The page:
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  • Question 28 - A 13-year-old girl presents to the hospital with a body mass index (BMI)...

    Incorrect

    • A 13-year-old girl presents to the hospital with a body mass index (BMI) of 13. On examination, she was found to have cold peripheries. Her vitals were:Pulse rate: 130 bpmTemperature: 37°CCapillary blood glucose: 1.8 mmol/LAfter drawing blood for a full blood panel, you immediately give a bolus of glucose at a dose of 2 ml/kg. Her sugar levels improve to 4 mmol/L.What is the next step in the management of this child?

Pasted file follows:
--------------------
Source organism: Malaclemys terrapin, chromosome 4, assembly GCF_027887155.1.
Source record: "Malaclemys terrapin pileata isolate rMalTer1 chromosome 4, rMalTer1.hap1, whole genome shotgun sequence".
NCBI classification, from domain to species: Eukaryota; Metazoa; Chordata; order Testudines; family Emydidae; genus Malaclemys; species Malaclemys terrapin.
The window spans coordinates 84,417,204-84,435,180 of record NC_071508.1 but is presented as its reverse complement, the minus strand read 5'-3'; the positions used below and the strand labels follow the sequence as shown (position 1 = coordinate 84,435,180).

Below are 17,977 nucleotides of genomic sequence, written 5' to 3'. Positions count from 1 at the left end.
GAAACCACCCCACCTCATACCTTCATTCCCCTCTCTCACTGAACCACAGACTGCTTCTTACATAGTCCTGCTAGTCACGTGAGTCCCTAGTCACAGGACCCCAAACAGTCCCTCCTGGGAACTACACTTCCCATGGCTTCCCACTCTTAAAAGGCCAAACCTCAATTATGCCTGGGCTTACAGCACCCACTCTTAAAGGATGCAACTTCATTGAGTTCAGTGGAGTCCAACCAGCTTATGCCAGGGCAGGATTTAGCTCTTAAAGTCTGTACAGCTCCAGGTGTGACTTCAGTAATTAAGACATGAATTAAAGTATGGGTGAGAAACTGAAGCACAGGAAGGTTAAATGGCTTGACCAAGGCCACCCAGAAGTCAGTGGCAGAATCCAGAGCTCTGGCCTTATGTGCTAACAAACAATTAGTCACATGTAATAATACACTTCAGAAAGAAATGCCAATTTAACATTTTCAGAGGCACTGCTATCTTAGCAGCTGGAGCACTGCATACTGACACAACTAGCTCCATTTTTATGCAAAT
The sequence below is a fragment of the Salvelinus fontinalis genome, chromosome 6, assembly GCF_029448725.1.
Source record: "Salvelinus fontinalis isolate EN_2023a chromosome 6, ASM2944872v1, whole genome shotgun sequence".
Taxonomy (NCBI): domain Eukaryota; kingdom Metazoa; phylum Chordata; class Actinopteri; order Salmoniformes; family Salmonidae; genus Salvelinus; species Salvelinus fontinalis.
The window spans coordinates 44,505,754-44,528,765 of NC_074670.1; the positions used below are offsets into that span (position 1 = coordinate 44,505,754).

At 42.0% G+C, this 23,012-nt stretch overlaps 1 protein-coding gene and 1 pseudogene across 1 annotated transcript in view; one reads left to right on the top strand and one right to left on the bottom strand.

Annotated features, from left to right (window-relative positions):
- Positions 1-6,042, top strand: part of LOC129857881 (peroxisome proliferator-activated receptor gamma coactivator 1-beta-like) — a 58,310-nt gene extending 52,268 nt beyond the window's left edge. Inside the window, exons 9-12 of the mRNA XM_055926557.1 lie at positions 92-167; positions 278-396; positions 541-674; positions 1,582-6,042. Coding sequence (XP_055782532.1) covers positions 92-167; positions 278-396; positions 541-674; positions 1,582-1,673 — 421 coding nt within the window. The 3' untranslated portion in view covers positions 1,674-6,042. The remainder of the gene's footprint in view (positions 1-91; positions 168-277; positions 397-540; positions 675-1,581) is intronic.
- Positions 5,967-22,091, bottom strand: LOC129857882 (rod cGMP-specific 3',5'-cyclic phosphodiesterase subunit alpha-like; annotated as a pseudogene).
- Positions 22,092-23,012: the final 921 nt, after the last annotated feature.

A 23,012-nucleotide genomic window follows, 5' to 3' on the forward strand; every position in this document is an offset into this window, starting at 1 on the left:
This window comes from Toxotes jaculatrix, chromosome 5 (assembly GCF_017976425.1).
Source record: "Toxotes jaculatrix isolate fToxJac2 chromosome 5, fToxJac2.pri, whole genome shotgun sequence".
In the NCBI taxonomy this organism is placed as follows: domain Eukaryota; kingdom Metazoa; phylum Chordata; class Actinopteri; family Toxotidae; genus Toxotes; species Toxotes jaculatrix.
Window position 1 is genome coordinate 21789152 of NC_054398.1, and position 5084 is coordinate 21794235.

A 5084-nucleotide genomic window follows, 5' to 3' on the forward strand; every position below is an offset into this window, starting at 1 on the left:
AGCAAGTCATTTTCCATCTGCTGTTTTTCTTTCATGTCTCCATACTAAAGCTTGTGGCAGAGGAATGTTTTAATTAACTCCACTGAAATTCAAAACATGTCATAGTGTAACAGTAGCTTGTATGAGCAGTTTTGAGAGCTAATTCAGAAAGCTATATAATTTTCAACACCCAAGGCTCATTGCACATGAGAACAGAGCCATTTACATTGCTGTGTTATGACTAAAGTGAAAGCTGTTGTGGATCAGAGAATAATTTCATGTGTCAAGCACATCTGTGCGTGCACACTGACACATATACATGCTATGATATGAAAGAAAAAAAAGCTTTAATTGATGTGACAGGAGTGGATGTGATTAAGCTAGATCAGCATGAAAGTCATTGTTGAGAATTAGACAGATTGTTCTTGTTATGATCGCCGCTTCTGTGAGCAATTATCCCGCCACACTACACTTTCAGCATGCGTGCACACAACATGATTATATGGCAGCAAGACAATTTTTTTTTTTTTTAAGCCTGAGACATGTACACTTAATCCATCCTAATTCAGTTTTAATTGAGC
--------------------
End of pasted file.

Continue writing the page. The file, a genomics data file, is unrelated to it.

Your Answer:

      Correct Answer: Normal saline fluid bolus; send blood culture, lactate and C-reactive protein

      Explanation: